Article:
In a bipartisan action yesterday, the Senate voted to override a contentious new rule proposed by the state Department of Environmental Protection that is viewed by critics as impairing New Jersey’s water quality and increasing flooding.
By a 26-12 margin, a resolution,, said the complex rule, proposed this past June, is inconsistent with legislative intent of prior environmental laws approved by the Legislature.
The bill passed without any debate, with three Republican senators backing the measure, which supporters hope will pass the Assembly when it resumes sessions after the November election. If it does, it would force the department to withdraw the regulation, which was proposed this past June. Failing that, both houses could pass another measure to rescind the rule.
The approval came shortly after the Senate voted to override a veto of a gun control bill that deals with someone documented with mental illness seeking a gun permit --the first time lawmakers have successfully challenged a veto by Gov. Chris Christie.
Environmentalists, who have been strongly critical of the proposal, hailed passage of the DEP resolution.
“The Legislature is finally standing up to the Christie administration’s rollback of environmental programs,’’ said Doug O’Malley, executive director of Environment New Jersey. ‘’
“For us, it’s an important first step in overturning this rule,’’ added Jeff Tittel, director of the New Jersey Sierra Club.
The DEP strongly defended the massive 936-page water rule during a legislative hearing earlier in the week, saying it would notintended to protect the state’s waterways or prevent flooding. Instead, officials said it was designed to streamline a regulatory process developers describe as cumbersome and confusing.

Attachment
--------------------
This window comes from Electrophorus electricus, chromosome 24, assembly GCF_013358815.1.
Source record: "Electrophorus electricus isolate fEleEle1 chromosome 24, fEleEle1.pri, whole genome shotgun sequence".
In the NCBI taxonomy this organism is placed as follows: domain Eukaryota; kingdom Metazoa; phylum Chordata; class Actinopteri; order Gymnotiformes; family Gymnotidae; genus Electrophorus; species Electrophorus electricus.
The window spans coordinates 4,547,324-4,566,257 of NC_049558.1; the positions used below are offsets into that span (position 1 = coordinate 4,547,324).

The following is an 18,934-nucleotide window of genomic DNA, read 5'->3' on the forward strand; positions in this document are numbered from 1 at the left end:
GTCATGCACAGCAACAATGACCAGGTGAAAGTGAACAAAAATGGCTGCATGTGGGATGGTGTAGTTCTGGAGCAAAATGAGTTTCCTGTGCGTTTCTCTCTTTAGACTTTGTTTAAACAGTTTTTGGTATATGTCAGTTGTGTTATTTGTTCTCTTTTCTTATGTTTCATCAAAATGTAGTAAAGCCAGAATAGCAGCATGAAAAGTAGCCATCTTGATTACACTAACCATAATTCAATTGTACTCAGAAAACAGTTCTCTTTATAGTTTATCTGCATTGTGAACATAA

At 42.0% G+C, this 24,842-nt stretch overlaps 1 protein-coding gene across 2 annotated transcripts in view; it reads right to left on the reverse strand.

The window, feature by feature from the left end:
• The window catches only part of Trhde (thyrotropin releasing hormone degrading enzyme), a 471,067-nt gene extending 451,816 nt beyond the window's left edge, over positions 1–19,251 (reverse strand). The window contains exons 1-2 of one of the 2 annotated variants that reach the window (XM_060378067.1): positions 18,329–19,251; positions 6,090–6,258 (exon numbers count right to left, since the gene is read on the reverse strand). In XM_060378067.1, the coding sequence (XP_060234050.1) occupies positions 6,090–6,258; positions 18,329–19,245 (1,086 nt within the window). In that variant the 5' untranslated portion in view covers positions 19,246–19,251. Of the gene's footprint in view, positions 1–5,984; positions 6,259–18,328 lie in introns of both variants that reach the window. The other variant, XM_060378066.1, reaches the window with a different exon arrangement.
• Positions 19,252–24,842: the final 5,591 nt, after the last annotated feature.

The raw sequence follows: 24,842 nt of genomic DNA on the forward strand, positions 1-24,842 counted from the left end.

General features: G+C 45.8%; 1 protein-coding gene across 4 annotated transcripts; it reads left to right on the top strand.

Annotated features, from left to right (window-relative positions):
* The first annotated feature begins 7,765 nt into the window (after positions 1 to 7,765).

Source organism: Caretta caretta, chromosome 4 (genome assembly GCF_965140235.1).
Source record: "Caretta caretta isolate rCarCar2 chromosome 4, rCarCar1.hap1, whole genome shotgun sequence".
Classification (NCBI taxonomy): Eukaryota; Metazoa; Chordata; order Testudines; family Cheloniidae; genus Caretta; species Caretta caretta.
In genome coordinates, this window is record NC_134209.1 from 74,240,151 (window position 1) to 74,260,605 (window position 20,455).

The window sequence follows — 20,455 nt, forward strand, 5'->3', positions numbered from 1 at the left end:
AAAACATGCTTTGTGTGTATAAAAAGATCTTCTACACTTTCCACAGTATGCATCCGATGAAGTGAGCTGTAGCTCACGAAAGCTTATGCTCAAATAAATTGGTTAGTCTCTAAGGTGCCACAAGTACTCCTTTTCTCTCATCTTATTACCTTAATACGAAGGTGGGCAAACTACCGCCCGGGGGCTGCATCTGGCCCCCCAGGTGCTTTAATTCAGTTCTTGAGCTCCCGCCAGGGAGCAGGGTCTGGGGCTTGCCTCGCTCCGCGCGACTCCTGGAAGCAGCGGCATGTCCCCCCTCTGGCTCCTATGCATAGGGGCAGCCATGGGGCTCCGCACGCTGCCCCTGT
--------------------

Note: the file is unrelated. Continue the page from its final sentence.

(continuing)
But opponents argued that the rule, if adopted, will strip away existing protections around the state’s most sensitive streams, allowing for more development and removal of nearby vegetation, which would increase flooding.
“These rules are dangerous and damaging to the environment and even EPA (Environmental Protection Agency) and FEMA have sent letters in opposition to them,’’ Tittel said. Both letters question whether the rule proposal conflicts with federal regulations.
At the hearing earlier this week, Raymond Cantor, chief advisor to the commissioner, said after meeting with DEP on the proposal, the state had essentially resolved those concerns.
But ayesterday suggested otherwise. “The have not changed,’’ wrote Joan Leary Matthews, director of the Clean Water Division. “EPA continues to have concerns as identified in our previous letter.’’
In a statement released by the Senate Democrats, Sen. Raymond Lesniak (D-Union), the sponsor of the resolution, also faulted the proposal.
“The Christie administration’s proposed regulation to permit development in close proximity to protected streams and waterways will increase flooding in dozens of communities throughout the state and degrade water quality,’’ he said.